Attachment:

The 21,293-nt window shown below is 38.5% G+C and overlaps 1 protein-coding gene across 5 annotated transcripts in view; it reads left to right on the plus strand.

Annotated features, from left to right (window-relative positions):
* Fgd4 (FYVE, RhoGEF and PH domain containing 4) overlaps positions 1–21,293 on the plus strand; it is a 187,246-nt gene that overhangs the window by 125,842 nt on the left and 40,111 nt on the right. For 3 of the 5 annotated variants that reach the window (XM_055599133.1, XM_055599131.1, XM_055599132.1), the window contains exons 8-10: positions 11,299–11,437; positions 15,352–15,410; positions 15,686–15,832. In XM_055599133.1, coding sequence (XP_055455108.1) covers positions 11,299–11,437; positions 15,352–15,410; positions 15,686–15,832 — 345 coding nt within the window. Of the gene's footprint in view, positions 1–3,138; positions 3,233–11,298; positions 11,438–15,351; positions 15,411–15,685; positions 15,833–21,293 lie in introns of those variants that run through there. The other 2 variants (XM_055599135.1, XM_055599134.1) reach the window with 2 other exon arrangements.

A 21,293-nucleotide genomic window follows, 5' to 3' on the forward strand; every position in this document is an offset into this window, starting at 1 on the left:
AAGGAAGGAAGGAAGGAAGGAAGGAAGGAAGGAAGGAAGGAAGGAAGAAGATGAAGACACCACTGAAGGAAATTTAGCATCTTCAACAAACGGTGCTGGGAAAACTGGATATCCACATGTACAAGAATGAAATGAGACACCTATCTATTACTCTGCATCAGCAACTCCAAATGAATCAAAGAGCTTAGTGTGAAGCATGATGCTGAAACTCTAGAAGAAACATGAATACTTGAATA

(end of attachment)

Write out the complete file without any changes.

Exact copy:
The 21,293-nt window shown below is 38.5% G+C and overlaps 1 protein-coding gene across 5 annotated transcripts in view; it reads left to right on the plus strand.

Annotated features, from left to right (window-relative positions):
* Fgd4 (FYVE, RhoGEF and PH domain containing 4) overlaps positions 1–21,293 on the plus strand; it is a 187,246-nt gene that overhangs the window by 125,842 nt on the left and 40,111 nt on the right. For 3 of the 5 annotated variants that reach the window (XM_055599133.1, XM_055599131.1, XM_055599132.1), the window contains exons 8-10: positions 11,299–11,437; positions 15,352–15,410; positions 15,686–15,832. In XM_055599133.1, coding sequence (XP_055455108.1) covers positions 11,299–11,437; positions 15,352–15,410; positions 15,686–15,832 — 345 coding nt within the window. Of the gene's footprint in view, positions 1–3,138; positions 3,233–11,298; positions 11,438–15,351; positions 15,411–15,685; positions 15,833–21,293 lie in introns of those variants that run through there. The other 2 variants (XM_055599135.1, XM_055599134.1) reach the window with 2 other exon arrangements.

A 21,293-nucleotide genomic window follows, 5' to 3' on the forward strand; every position in this document is an offset into this window, starting at 1 on the left:
AAGGAAGGAAGGAAGGAAGGAAGGAAGGAAGGAAGGAAGGAAGGAAGAAGATGAAGACACCACTGAAGGAAATTTAGCATCTTCAACAAACGGTGCTGGGAAAACTGGATATCCACATGTACAAGAATGAAATGAGACACCTATCTATTACTCTGCATCAGCAACTCCAAATGAATCAAAGAGCTTAGTGTGAAGCATGATGCTGAAACTCTAGAAGAAACATGAATACTTGAATA